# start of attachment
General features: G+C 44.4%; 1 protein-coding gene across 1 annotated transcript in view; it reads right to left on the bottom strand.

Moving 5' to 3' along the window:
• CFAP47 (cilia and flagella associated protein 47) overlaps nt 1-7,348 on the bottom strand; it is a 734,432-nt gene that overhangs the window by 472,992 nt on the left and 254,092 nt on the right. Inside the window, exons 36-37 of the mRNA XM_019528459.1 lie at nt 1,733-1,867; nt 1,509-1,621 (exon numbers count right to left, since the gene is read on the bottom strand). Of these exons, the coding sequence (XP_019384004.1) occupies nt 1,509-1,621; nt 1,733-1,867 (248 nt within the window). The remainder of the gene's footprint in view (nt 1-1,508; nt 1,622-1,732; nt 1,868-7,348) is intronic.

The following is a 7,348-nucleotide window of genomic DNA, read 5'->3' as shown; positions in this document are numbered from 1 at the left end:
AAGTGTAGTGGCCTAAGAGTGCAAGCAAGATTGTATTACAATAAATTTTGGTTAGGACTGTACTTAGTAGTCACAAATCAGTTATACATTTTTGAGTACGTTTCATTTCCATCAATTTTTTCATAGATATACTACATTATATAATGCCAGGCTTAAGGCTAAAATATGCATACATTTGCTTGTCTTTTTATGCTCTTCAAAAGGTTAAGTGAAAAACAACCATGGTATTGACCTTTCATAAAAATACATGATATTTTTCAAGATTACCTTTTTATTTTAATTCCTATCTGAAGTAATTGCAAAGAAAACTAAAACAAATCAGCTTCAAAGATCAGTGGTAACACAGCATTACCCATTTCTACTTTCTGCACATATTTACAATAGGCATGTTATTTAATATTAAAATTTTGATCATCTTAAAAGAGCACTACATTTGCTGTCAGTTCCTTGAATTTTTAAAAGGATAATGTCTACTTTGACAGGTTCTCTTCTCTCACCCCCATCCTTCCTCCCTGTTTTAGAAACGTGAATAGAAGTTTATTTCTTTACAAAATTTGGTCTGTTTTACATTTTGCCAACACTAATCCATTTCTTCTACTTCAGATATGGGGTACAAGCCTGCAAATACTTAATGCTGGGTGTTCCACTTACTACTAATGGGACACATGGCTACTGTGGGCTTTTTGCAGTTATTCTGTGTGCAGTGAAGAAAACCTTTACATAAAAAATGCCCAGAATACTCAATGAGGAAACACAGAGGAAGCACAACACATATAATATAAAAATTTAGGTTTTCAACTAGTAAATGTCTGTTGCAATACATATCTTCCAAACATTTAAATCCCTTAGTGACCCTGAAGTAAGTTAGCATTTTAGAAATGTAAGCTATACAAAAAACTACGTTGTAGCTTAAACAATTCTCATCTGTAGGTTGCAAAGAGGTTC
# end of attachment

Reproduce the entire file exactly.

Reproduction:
General features: G+C 44.4%; 1 protein-coding gene across 1 annotated transcript in view; it reads right to left on the bottom strand.

Moving 5' to 3' along the window:
• CFAP47 (cilia and flagella associated protein 47) overlaps nt 1-7,348 on the bottom strand; it is a 734,432-nt gene that overhangs the window by 472,992 nt on the left and 254,092 nt on the right. Inside the window, exons 36-37 of the mRNA XM_019528459.1 lie at nt 1,733-1,867; nt 1,509-1,621 (exon numbers count right to left, since the gene is read on the bottom strand). Of these exons, the coding sequence (XP_019384004.1) occupies nt 1,509-1,621; nt 1,733-1,867 (248 nt within the window). The remainder of the gene's footprint in view (nt 1-1,508; nt 1,622-1,732; nt 1,868-7,348) is intronic.

The following is a 7,348-nucleotide window of genomic DNA, read 5'->3' as shown; positions in this document are numbered from 1 at the left end:
AAGTGTAGTGGCCTAAGAGTGCAAGCAAGATTGTATTACAATAAATTTTGGTTAGGACTGTACTTAGTAGTCACAAATCAGTTATACATTTTTGAGTACGTTTCATTTCCATCAATTTTTTCATAGATATACTACATTATATAATGCCAGGCTTAAGGCTAAAATATGCATACATTTGCTTGTCTTTTTATGCTCTTCAAAAGGTTAAGTGAAAAACAACCATGGTATTGACCTTTCATAAAAATACATGATATTTTTCAAGATTACCTTTTTATTTTAATTCCTATCTGAAGTAATTGCAAAGAAAACTAAAACAAATCAGCTTCAAAGATCAGTGGTAACACAGCATTACCCATTTCTACTTTCTGCACATATTTACAATAGGCATGTTATTTAATATTAAAATTTTGATCATCTTAAAAGAGCACTACATTTGCTGTCAGTTCCTTGAATTTTTAAAAGGATAATGTCTACTTTGACAGGTTCTCTTCTCTCACCCCCATCCTTCCTCCCTGTTTTAGAAACGTGAATAGAAGTTTATTTCTTTACAAAATTTGGTCTGTTTTACATTTTGCCAACACTAATCCATTTCTTCTACTTCAGATATGGGGTACAAGCCTGCAAATACTTAATGCTGGGTGTTCCACTTACTACTAATGGGACACATGGCTACTGTGGGCTTTTTGCAGTTATTCTGTGTGCAGTGAAGAAAACCTTTACATAAAAAATGCCCAGAATACTCAATGAGGAAACACAGAGGAAGCACAACACATATAATATAAAAATTTAGGTTTTCAACTAGTAAATGTCTGTTGCAATACATATCTTCCAAACATTTAAATCCCTTAGTGACCCTGAAGTAAGTTAGCATTTTAGAAATGTAAGCTATACAAAAAACTACGTTGTAGCTTAAACAATTCTCATCTGTAGGTTGCAAAGAGGTTC